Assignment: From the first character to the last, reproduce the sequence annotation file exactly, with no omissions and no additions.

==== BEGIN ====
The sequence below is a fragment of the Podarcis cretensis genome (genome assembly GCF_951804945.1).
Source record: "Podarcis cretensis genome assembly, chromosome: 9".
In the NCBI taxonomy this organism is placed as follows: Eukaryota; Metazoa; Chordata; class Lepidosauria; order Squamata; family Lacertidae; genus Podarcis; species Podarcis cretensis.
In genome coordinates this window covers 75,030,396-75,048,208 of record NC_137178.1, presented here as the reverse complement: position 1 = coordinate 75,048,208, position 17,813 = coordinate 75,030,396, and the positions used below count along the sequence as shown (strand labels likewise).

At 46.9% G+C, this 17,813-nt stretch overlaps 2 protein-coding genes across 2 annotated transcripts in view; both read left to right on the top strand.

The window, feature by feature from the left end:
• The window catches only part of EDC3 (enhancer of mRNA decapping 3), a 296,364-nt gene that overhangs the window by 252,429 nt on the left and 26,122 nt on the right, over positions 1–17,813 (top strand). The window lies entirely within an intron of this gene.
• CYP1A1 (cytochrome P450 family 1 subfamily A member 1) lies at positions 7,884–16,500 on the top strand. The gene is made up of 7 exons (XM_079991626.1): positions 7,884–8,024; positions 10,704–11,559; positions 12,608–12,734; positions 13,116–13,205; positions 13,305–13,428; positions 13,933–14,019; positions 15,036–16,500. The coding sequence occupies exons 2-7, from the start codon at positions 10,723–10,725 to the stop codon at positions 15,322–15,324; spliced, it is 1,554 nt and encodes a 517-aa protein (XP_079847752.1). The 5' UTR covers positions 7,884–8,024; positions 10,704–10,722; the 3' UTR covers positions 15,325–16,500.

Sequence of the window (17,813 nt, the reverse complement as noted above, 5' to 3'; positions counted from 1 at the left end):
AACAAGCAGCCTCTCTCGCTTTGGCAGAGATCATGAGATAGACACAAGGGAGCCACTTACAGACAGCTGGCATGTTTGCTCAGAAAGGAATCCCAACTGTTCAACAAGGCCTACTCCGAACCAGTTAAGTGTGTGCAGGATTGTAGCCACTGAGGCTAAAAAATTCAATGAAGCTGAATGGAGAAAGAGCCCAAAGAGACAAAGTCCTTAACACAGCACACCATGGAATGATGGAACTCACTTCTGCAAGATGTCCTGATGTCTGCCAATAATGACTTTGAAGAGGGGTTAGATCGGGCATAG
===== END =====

The sequence below is a fragment of the Podarcis cretensis genome (genome assembly GCF_951804945.1).
Source record: "Podarcis cretensis genome assembly, chromosome: 9".
In the NCBI taxonomy this organism is placed as follows: Eukaryota; Metazoa; Chordata; class Lepidosauria; order Squamata; family Lacertidae; genus Podarcis; species Podarcis cretensis.
In genome coordinates this window covers 75,030,396-75,048,208 of record NC_137178.1, presented here as the reverse complement: position 1 = coordinate 75,048,208, position 17,813 = coordinate 75,030,396, and the positions used below count along the sequence as shown (strand labels likewise).

At 46.9% G+C, this 17,813-nt stretch overlaps 2 protein-coding genes across 2 annotated transcripts in view; both read left to right on the top strand.

The window, feature by feature from the left end:
• The window catches only part of EDC3 (enhancer of mRNA decapping 3), a 296,364-nt gene that overhangs the window by 252,429 nt on the left and 26,122 nt on the right, over positions 1–17,813 (top strand). The window lies entirely within an intron of this gene.
• CYP1A1 (cytochrome P450 family 1 subfamily A member 1) lies at positions 7,884–16,500 on the top strand. The gene is made up of 7 exons (XM_079991626.1): positions 7,884–8,024; positions 10,704–11,559; positions 12,608–12,734; positions 13,116–13,205; positions 13,305–13,428; positions 13,933–14,019; positions 15,036–16,500. The coding sequence occupies exons 2-7, from the start codon at positions 10,723–10,725 to the stop codon at positions 15,322–15,324; spliced, it is 1,554 nt and encodes a 517-aa protein (XP_079847752.1). The 5' UTR covers positions 7,884–8,024; positions 10,704–10,722; the 3' UTR covers positions 15,325–16,500.

Sequence of the window (17,813 nt, the reverse complement as noted above, 5' to 3'; positions counted from 1 at the left end):
AACAAGCAGCCTCTCTCGCTTTGGCAGAGATCATGAGATAGACACAAGGGAGCCACTTACAGACAGCTGGCATGTTTGCTCAGAAAGGAATCCCAACTGTTCAACAAGGCCTACTCCGAACCAGTTAAGTGTGTGCAGGATTGTAGCCACTGAGGCTAAAAAATTCAATGAAGCTGAATGGAGAAAGAGCCCAAAGAGACAAAGTCCTTAACACAGCACACCATGGAATGATGGAACTCACTTCTGCAAGATGTCCTGATGTCTGCCAATAATGACTTTGAAGAGGGGTTAGATCGGGCATAG